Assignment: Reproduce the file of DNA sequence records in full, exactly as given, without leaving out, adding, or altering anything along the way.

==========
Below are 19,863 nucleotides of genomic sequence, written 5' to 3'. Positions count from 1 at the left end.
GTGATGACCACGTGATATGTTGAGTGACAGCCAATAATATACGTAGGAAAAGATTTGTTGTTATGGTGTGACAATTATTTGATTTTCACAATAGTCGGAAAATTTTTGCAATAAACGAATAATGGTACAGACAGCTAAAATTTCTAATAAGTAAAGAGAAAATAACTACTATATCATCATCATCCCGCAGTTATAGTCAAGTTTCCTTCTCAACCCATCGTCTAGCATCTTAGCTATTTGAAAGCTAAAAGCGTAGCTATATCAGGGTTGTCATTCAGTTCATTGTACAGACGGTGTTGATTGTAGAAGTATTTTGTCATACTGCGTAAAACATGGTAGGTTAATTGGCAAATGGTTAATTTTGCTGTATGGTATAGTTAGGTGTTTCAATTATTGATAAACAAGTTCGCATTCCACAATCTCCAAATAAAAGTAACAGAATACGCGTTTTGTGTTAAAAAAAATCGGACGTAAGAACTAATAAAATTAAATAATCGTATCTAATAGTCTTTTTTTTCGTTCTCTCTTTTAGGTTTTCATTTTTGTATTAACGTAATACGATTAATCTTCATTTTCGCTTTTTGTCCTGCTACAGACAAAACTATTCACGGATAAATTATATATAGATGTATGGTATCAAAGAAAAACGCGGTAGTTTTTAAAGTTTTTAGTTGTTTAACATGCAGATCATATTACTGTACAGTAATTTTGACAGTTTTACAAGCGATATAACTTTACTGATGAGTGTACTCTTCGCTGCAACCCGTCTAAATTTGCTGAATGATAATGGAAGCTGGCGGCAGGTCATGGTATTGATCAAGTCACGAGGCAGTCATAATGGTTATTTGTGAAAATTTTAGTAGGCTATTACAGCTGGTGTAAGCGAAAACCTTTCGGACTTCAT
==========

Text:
Below are 19,863 nucleotides of genomic sequence, written 5' to 3'. Positions count from 1 at the left end.
GTGATGACCACGTGATATGTTGAGTGACAGCCAATAATATACGTAGGAAAAGATTTGTTGTTATGGTGTGACAATTATTTGATTTTCACAATAGTCGGAAAATTTTTGCAATAAACGAATAATGGTACAGACAGCTAAAATTTCTAATAAGTAAAGAGAAAATAACTACTATATCATCATCATCCCGCAGTTATAGTCAAGTTTCCTTCTCAACCCATCGTCTAGCATCTTAGCTATTTGAAAGCTAAAAGCGTAGCTATATCAGGGTTGTCATTCAGTTCATTGTACAGACGGTGTTGATTGTAGAAGTATTTTGTCATACTGCGTAAAACATGGTAGGTTAATTGGCAAATGGTTAATTTTGCTGTATGGTATAGTTAGGTGTTTCAATTATTGATAAACAAGTTCGCATTCCACAATCTCCAAATAAAAGTAACAGAATACGCGTTTTGTGTTAAAAAAAATCGGACGTAAGAACTAATAAAATTAAATAATCGTATCTAATAGTCTTTTTTTTCGTTCTCTCTTTTAGGTTTTCATTTTTGTATTAACGTAATACGATTAATCTTCATTTTCGCTTTTTGTCCTGCTACAGACAAAACTATTCACGGATAAATTATATATAGATGTATGGTATCAAAGAAAAACGCGGTAGTTTTTAAAGTTTTTAGTTGTTTAACATGCAGATCATATTACTGTACAGTAATTTTGACAGTTTTACAAGCGATATAACTTTACTGATGAGTGTACTCTTCGCTGCAACCCGTCTAAATTTGCTGAATGATAATGGAAGCTGGCGGCAGGTCATGGTATTGATCAAGTCACGAGGCAGTCATAATGGTTATTTGTGAAAATTTTAGTAGGCTATTACAGCTGGTGTAAGCGAAAACCTTTCGGACTTCAT